Has this ever happened to you?

You are running out of errands. You will discover a product that you haven’t seen before at the store, but it looks really cool and you are interested in learning more information before you buy. You google the brand easily, and the website of the company is the first result of a google search. Superb!

You click on the tab, and the load bar begins to move very slowly. Is it chargeable at all? You are waiting for that which feels like an eternity. Finally, under your breath, you ‘re frustrated and muttered, “forget it.” You ‘re walking away, not interested anymore, and that company has just lost a sale and a potential client.

How is the speed on the mobile version of your website?

When we examine the subject of Search Engine Optimization (SEO), keywords are one of the main talking points (and rightly so). However, there are also several less-obvious factors that determine the ranking of a site, from the way a website is developed to how long it takes to load.

To that effect, Google Webmasters has issued an official announcement that page speed will become a ranking factor for mobile searches beginning in July 2018.

While page speed is currently a ranking factor for desktop searches, 2018 will be the year that cements web page speed as incredibly important across all platforms.

In this blog post from Google’s research team, the author specifically recommends speed on mobile pages based on recent studies. “It is important today that marketers develop strong Web experiences in all sectors of the industry. Customers tend to … get information quickly. … If there is too much pressure they ‘re going to abandon the web and move on.

According to a new analysis, the average mobile site takes approximately fifteen seconds to load. Compare the 15-second average to this study that shows 53% of mobile users leave a site if it takes longer than three seconds to load.

Our data shows that while mobile conversion rates are lower than desktop, more than half of total web traffic comes from phones. In short, pace reflects revenue.

In the words of Google itself, “When it comes to mobile pages, speed and size matter. Marketers must keep people engaged on mobile and focus on building mobile-first experiences.”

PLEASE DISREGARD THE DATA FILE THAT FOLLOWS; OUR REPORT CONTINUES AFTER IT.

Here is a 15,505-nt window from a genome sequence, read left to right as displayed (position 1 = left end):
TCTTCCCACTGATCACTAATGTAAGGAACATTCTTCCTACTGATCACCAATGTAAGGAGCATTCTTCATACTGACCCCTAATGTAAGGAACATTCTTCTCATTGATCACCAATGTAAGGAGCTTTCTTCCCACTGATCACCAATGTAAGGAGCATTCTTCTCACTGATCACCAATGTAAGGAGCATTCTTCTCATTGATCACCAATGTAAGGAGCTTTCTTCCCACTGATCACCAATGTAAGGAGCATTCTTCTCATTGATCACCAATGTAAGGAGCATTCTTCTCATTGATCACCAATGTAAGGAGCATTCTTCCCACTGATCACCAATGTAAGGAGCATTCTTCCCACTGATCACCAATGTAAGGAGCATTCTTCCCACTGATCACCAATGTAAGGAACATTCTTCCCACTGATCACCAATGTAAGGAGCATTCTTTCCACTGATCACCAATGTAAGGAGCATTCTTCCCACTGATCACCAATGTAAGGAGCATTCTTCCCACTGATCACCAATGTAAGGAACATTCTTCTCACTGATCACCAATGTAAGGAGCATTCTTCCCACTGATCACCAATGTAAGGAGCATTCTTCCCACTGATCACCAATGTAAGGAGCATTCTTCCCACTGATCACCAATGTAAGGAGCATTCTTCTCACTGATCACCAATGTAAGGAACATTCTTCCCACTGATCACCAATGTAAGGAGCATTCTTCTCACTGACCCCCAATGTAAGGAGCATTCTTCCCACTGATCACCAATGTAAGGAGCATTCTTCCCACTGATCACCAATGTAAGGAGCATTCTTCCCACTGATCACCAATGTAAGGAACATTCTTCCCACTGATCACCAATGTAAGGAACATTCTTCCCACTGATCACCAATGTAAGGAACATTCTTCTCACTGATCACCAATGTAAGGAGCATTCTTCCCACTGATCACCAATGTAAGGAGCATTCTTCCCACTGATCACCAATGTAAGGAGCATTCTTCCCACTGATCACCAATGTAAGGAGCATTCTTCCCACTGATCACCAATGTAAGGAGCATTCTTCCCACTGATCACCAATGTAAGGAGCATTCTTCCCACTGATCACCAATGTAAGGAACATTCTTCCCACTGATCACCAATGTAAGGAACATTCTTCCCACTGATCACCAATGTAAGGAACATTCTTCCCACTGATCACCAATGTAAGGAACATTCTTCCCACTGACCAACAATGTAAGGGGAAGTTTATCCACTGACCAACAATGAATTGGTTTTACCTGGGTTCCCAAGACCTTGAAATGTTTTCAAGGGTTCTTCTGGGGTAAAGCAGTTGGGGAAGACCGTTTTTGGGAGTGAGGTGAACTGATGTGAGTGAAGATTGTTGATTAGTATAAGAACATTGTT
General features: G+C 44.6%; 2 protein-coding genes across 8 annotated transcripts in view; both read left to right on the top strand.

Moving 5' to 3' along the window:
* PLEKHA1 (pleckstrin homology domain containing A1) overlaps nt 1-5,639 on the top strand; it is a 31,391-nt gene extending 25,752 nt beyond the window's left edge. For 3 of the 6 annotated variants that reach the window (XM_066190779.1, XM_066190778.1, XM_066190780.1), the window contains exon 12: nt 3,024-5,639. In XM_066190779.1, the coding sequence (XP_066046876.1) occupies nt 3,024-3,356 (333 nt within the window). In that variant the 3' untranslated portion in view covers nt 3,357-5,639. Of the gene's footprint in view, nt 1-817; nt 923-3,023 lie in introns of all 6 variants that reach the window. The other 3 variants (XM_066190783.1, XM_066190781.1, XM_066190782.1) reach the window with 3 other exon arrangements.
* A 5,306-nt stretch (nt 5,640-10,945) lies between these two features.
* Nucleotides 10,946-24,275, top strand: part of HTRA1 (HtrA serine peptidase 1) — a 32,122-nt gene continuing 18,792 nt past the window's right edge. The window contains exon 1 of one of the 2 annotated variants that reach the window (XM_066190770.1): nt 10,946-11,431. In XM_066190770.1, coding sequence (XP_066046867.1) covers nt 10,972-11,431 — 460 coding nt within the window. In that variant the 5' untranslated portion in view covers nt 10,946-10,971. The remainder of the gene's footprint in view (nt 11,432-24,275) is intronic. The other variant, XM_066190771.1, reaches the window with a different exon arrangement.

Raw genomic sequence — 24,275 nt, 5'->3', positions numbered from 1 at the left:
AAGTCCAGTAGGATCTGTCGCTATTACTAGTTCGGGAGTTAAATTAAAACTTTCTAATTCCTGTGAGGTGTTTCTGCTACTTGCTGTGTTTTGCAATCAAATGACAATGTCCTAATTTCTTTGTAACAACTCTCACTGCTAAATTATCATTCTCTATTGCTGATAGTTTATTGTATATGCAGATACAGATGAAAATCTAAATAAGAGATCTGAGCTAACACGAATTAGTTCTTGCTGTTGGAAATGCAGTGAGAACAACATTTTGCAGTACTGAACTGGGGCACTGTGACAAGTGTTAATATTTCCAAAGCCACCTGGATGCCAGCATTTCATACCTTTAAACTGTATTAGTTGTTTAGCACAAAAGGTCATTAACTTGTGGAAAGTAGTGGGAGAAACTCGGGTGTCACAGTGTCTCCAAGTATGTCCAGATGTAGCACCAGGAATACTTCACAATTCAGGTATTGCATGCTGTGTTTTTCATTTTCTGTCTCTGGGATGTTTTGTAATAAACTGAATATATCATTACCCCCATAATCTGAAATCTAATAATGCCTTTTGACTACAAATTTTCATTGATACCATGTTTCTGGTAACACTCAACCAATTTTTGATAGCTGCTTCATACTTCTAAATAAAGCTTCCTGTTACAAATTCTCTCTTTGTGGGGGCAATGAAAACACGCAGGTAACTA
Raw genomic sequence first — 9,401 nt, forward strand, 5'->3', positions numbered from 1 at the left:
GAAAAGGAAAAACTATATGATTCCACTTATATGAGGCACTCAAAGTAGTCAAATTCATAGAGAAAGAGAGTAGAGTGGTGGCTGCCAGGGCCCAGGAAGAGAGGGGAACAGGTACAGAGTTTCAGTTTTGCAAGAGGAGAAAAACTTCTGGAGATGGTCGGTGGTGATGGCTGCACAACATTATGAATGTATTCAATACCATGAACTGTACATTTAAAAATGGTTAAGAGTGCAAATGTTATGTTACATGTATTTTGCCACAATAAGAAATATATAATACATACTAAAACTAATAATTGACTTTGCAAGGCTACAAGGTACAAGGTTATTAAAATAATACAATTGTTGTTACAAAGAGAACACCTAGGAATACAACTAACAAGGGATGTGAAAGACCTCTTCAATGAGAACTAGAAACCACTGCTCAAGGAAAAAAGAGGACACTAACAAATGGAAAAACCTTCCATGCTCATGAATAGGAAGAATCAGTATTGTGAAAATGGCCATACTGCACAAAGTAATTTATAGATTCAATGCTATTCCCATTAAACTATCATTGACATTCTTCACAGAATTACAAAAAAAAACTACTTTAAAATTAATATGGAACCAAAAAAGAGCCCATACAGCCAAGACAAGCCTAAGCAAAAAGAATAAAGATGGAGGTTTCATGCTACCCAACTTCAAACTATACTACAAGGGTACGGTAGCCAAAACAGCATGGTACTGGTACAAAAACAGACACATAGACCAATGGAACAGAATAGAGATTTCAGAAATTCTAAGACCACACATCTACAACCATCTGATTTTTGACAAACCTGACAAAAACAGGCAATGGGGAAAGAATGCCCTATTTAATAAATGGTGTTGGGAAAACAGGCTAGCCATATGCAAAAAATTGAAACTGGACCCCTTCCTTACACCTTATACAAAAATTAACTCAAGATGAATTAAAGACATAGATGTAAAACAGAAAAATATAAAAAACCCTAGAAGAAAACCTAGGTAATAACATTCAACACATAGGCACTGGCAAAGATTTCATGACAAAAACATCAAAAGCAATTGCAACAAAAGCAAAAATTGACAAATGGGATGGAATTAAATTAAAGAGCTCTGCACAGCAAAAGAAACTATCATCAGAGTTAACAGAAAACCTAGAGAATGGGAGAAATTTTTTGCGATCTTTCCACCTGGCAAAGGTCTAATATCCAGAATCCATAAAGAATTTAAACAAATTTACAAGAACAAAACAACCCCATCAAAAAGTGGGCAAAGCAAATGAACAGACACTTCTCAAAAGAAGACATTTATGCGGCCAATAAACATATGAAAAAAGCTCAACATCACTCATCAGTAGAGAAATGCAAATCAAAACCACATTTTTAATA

Here are a few recommended best practices to keep in mind in order to optimize mobile pages for speed:

  • Compress images and text. This is the fastest way to start eliminating excess bytes.
  • Keep average speed index (how fast the mobile page displays content to users) to under 3 seconds.

Minimize average request count (number of individual pieces of content needed to display entire mobile page) to fewer than 50.

The July 2018 update will be known as the “Speed Update.” The Speed Update will apply the same guideline to all web pages, regardless of the technology used to build the site (e.g., a custom-built site will be ranked with the same standard as a WordPress site).

Our friends at Linkio reported that, “Google has estimated that websites with a 6 second load speed (or slower) lose more than 24% of their organic traffic due to sluggish page speeds.”

Content is still a strong ranking signal, so a slow page may yet hold on to a high rank if it contains great, relevant content. However, Google is encouraging developers to think big-picture in regard to websites and digital marketing. They want developers to consider how performance affects the user experience, “and consider a variety of user experience metrics.”

When it comes to disclosing the metrics that decide their search engine rankings Google generally keeps their cards close to their chest. They Also note that there is not a standard, one method explicitly showing whether or not a page is influenced by its new ranking factor.

However, they do recommend the following resources on their blog to help digital marketers get started on optimizing their web pages:

  • Chrome User Experience Report is a public dataset of key user experience metrics for popular destinations on the web, as experienced by Chrome users under real-world conditions.
  • Lighthouse is an automated tool and a part of Chrome Developer Tools for auditing the quality (performance, accessibility, and more) of web pages.
  • PageSpeed Insightsis a tool that indicates how well a page performs on the Chrome UX Report and suggests performance optimizations.

There has never been a better time to optimize your Desktop and Mobile website for speed. Regardless of the search engine rankings of your website in the past, you can now solve your speed problems to make sure that you and your company are ready for the July “Speed Update.”

If any of the above details seems overwhelming, or you’re not sure if your web page is up to snuff on your smartphone or desktop, please contact us. We are experienced in search engine optimization, and are happy to assist you at every stage in your project.

The Need For Speed How Googles Speed Update Will Impact Your Websites SEO